When you go to tweet your break down, avoid the urge to ‘live tweet’, or state in real time your situation & your corresponding negative emotions. Feelings, especially violent upheavals & personal situations, are follower magnets if you go about it the right way. An effective break down is both planned & timed to maximize attention.
Some people will claim that using drama to succeed at twitter is immature, and denotes a lack of self respect. These people generally have low follower counts & should be ignored unless you are invoking them as an antagonist in your story arc. More on that later.
The first step is to determine the most effective timing of your break down, based on the estimated duration of your fit. If you are planning on a mini-tantrum, aim for early evening in the Eastern time zone or late Sunday afternoon. These are peak traffic times for rubber neckers, and you should be able to snag both an antagonist & a healing helper to bolster your story arc with relative ease.
If you’re going for more of a marathon meltdown, choose a week that does not overlap with any holidays or live tweeting events. Spring is an excellent time to schedule your break down, barring any unforeseen national crisis or Hollywood scandal. After all, you don’t want to share your audience’s attention with a natural disaster.
Maximizing your meltdown means timing your tweets so that you retain maximum attention possible without wearying your followers. Use this helpful guide to plot your tweet frequency:
Mini Tantrum: 2–3 hours= tweet rate of 1 tweet per 20 min, triple rate for half hour finale.
Mild Tantrum: 4-5 hours = tweet rate of 1 tweet per 30 minutes, plan on a four to five tweet finale.
Serious Meltdown: 1-2 days = tweet rate of 3 tweets per hour the first hour (to establish melt down status) then once an hour till climax. Climax may vary based on strength of story arc, input from helpful healer, etc., but should not exceed 10 tweets.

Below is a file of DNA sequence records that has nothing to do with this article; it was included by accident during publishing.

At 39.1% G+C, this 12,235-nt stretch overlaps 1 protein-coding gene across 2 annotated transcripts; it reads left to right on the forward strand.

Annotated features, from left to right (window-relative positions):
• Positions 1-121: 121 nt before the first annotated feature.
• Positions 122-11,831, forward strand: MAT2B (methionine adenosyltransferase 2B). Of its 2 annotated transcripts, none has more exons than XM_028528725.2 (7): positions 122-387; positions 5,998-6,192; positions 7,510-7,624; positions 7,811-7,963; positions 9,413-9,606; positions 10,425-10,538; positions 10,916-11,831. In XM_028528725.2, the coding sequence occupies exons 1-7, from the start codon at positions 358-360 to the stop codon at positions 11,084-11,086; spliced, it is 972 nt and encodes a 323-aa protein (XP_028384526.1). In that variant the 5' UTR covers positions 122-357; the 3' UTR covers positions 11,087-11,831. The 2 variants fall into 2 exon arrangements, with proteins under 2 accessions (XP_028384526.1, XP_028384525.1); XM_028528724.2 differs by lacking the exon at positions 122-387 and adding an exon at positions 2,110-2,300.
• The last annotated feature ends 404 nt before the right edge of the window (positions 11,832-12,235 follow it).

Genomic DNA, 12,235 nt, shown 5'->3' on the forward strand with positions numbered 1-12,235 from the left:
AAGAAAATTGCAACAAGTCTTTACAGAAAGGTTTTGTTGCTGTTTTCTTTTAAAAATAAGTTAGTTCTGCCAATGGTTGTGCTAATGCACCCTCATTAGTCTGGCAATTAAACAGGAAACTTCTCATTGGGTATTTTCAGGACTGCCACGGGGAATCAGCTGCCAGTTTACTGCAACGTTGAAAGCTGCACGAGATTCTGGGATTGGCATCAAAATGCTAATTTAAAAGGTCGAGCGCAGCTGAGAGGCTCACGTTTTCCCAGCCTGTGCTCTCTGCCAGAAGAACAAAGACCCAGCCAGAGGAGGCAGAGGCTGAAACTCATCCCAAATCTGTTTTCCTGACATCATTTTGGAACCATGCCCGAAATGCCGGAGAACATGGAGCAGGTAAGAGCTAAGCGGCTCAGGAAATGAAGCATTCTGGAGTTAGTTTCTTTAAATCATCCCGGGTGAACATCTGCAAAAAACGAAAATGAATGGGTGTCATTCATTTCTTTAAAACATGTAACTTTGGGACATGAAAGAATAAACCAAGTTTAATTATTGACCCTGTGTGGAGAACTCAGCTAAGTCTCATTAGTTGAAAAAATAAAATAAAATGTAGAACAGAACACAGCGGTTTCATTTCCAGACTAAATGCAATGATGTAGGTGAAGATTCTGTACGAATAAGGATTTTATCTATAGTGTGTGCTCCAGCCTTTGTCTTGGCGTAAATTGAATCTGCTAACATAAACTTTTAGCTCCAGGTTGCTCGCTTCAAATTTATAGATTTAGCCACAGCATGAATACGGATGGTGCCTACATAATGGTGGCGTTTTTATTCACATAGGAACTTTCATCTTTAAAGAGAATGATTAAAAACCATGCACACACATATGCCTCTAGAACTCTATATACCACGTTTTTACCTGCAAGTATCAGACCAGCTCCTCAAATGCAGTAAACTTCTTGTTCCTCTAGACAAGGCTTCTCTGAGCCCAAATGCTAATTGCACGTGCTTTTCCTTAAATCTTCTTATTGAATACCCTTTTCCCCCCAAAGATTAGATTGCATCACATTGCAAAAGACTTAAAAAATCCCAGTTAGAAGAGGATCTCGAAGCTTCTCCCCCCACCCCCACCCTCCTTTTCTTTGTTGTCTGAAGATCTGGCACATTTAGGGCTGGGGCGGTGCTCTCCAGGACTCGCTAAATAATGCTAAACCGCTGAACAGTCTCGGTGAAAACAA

Marathon melt down: 1 week- 3 months (not recommended for beginners or those with 200 followers or less) = 5- 12 tweets a day to maintain story arc, bitterness, etc. Rate may double during ‘big reveal’, or, briefly, for redemptive epiphany. Twitter break of 5 days STRONGLY recommended immediately after, to stem follower drop & realign expectations.
Now that you have your tweet schedule, it’s time to draft the content of your break down. You may want to have an editor look over your episode and give you feedback on how to maximize the drama. Avoid any outright lie about your situation, as some followers may know you personally and take the time to verify your claims, but inference is a handy tool. Let it be understood that you are on the edge of some undefined precipice, about to suffer a dire if not outright fatal consequences on account of an unspecified situation, and that someone is pressing you closer to that edge.
This is when your antagonist will reveal themselves. An antagonist is simply someone who tries to talk you down from the ledge before you’re ready. This person may seem caring & concerned, but you should feel justified in lashing out at them unreasonably, because they are trying to cut short your time in the limelight. A helpful healer will wait until you’re ready to be talked down, at which point you can allow yourself to be soothed, petted & prepared for the redemptive epiphany, a logical conclusion to most meltdown story arcs.
Good luck, and may all your meltdowns be productive.
Still one of the greatest, most romantic songs of all time, whether you’re blasting it at your lover’s bower from a boombox or just dreaming alone while doing ballet in the kitchen.
I guilted myself into showing up at the dinner party, mainly because of math. Lily, though a distant friend, was an important one: Her support had opened up crucial opportunities for me at crucial times. In a small town it’s always who you know.
The math of successful friendship dictates you can’t turn down three consecutive invitations unless you return an invitation before the third refusal.
I was two strikes down at the bottom of the eighth, and anyway this was going to be one of those glitzy, glimmery affairs; easier to face than a small group of intimates + one outsider.
I said yes.
The hostess was in a flutter by the time I arrived, but I made a show of greeting her, putting in face time. Math.
The long dinner table was set so beautifully, I couldn’t help but feel a little thrill to be included. Engraved nameplates marked our spaces. I was seated halfway down the table, instead of banished to some bad friend suburbia down at the chilly south pole of pale linen & glass decanters. My neighbor to the left was a silver-haired matron in rich, rose colored silk. She was likely a donor to one of Lily’s pet projects on the Arts Council.
On the right, a reddish blonde man with an endearingly crooked smile gave me an encouraging nod.